Childhood Lead Exposure in France: Benefit Estimation and Partial Cost-Benefit Analysis of Lead Hazard Control
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CitationPichery, Céline, Martine Bellanger, Denis Zmirou-Navier, Philippe Glorennec, Philippe Hartemann, and Philippe Grandjean. 2011. Childhood lead exposure in France: Benefit estimation and partial cost-benefit analysis of lead hazard control. Environmental Health 10(1): 44.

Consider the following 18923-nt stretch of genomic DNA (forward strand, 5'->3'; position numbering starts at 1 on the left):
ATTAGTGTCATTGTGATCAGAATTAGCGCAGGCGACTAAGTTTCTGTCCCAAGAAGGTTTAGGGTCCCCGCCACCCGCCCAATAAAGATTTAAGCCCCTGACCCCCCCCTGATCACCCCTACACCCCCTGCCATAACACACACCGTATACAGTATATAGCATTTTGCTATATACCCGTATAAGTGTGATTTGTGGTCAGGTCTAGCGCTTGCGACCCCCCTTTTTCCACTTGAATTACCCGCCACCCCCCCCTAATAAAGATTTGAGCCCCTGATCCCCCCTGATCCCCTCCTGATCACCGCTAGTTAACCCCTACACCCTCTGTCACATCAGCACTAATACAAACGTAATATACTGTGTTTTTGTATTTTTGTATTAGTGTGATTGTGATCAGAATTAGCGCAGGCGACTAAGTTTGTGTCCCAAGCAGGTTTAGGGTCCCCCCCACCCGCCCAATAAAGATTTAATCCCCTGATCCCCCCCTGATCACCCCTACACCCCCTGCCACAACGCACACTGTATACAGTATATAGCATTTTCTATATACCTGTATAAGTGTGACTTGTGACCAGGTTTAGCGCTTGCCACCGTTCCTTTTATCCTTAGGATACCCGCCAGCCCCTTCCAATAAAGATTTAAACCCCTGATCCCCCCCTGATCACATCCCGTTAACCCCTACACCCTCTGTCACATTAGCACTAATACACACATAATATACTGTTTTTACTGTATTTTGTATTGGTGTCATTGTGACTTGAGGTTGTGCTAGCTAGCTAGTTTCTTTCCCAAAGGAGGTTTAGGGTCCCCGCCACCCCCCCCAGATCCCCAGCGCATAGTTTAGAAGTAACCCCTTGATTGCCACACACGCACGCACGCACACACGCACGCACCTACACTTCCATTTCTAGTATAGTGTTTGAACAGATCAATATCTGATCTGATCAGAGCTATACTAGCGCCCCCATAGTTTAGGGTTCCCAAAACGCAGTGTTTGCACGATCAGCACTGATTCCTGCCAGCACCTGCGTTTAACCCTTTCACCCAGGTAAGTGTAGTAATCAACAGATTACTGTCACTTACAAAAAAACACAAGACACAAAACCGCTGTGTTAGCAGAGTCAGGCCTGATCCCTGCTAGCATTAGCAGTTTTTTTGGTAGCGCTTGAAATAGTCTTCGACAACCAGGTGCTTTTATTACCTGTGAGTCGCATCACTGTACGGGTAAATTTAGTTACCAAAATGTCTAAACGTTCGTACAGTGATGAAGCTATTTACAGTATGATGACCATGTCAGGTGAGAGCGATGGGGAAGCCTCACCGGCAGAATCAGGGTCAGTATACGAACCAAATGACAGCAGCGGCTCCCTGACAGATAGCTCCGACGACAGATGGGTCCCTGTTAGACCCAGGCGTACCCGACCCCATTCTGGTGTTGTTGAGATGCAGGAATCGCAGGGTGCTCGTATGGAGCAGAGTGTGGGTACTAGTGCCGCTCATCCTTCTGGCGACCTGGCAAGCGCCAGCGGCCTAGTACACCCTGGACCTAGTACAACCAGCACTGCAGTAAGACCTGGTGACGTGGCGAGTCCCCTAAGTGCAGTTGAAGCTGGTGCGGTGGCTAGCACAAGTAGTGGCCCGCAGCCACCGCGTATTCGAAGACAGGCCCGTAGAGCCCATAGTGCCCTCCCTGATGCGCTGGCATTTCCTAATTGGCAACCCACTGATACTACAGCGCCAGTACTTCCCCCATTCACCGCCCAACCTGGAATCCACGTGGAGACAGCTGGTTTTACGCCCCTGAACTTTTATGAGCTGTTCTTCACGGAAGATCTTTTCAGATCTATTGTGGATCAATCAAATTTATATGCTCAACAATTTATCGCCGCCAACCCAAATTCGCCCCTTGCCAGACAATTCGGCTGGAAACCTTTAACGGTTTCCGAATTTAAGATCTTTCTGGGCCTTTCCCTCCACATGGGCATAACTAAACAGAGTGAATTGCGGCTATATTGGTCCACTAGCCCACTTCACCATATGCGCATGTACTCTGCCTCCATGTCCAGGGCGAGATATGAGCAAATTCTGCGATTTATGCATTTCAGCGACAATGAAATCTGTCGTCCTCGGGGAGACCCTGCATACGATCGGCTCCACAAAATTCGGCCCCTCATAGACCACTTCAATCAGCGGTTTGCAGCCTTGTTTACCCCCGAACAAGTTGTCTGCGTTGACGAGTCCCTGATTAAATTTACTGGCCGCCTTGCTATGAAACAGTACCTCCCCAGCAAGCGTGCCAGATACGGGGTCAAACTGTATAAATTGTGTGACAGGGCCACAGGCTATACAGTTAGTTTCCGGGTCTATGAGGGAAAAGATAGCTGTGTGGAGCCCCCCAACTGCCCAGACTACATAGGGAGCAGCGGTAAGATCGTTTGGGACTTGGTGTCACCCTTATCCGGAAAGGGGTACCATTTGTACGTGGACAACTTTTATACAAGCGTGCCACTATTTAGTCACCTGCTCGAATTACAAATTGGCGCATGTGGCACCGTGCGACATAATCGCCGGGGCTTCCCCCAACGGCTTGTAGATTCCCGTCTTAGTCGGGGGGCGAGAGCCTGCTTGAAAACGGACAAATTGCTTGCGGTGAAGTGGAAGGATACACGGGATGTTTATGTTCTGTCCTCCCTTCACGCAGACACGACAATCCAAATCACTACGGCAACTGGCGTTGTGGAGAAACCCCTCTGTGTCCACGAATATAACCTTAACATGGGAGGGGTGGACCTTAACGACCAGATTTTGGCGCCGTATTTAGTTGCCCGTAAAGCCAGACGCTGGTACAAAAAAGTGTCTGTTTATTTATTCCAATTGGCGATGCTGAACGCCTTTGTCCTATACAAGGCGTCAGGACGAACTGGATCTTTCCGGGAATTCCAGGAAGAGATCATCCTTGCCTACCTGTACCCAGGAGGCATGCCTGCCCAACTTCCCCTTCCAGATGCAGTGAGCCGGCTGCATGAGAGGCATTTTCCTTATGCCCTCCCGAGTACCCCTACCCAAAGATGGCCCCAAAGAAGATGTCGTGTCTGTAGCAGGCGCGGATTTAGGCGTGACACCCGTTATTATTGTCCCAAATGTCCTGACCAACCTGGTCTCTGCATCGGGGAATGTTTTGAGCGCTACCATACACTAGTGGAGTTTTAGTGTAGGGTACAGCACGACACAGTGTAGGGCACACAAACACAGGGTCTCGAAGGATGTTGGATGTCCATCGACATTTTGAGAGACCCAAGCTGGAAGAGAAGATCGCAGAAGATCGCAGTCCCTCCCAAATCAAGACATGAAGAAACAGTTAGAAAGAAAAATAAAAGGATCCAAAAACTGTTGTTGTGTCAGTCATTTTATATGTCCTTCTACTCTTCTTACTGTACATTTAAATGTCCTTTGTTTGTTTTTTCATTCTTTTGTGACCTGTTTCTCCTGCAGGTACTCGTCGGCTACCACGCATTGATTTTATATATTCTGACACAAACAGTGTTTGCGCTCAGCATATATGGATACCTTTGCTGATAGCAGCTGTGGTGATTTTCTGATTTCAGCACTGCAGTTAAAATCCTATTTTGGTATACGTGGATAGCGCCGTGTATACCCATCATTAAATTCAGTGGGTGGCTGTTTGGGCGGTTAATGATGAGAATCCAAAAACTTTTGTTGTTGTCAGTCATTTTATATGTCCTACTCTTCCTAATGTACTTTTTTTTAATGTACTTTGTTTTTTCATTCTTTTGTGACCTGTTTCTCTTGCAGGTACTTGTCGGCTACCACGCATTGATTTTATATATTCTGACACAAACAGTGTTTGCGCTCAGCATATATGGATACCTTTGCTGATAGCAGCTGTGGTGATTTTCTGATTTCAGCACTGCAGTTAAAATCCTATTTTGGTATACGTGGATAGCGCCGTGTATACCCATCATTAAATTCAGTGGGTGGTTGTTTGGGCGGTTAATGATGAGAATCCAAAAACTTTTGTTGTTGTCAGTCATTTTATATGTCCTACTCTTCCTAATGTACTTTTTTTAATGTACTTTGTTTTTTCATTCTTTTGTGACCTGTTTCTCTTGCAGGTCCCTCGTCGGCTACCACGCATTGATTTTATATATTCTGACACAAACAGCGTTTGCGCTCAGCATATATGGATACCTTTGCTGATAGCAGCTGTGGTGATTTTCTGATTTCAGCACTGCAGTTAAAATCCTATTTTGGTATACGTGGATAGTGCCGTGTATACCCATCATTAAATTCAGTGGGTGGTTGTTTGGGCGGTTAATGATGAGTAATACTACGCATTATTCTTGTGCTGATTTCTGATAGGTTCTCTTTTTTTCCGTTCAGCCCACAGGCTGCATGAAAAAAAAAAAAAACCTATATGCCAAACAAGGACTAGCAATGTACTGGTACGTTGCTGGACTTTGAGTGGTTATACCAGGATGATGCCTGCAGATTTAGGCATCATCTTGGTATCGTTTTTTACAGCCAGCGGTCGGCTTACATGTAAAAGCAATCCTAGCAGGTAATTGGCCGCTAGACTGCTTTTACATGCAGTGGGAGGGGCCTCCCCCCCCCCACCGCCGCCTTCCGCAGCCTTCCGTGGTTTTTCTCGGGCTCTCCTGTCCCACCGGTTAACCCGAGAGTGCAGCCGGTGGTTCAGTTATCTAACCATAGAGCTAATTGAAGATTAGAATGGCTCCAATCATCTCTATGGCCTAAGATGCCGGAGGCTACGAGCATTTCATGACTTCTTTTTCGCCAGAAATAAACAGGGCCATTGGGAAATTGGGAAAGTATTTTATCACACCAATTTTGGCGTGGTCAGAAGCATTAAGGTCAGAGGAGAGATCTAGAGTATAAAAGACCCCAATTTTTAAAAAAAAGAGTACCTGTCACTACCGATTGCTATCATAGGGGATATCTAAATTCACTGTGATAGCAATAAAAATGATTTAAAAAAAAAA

AbstractBackground: Lead exposure remains a public health concern due to its serious adverse effects, such as cognitive and behavioral impairment: children younger than six years of age being the most vulnerable population. In Europe, the lead-related economic impacts have not been examined in detail. We estimate the annual costs in France due to childhood exposure and, through a cost benefit analysis (CBA), aim to assess the expected social and economic benefits of exposure abatement. Methods: Monetary benefits were assessed in terms of avoided national costs. We used results from a 2008 survey on blood-lead (B-Pb) concentrations in French children aged one to six years old. Given the absence of a threshold concentration being established, we performed a sensitivity analysis assuming different hypothetical threshold values for toxicity above 15 μL, 24 μL and 100 μL. Adverse health outcomes of lead exposure were translated into social burden and economic costs based on literature data from literature. Direct health benefits, social benefits and intangible avoided costs were included. Costs of pollutant exposure control were partially estimated in regard to homes lead-based paint decontamination, investments aiming at reducing industrial lead emissions and removal of all lead drinking water pipes. Results: The following overall annual benefits for the three hypothetical thresholds values in 2008 are: €22.72 billion, €10.72 billion and €0.44 billion, respectively. Costs from abatement ranged from €0.9 billion to 2.95 billion/year. Finally, from a partial CBA of lead control in soils and dust the estimates of total net benefits were € 3.78 billion, € 1.88 billion and €0.25 billion respectively for the three hypothesized B-Pb effect values. Conclusions: Prevention of childhood lead exposure has a high social benefit, due to reduction of B-Pb concentrations to levels below 15 μL or 24 μL, respectively. Reducing only exposures above 100 μL B-Pb has little economic impact due to the small number of children who now exhibit such high exposure levels. Prudent public policies would help avoiding future medical interventions, limit the need for special education and increase future productivity, and hence lifetime income for children exposed to lead.
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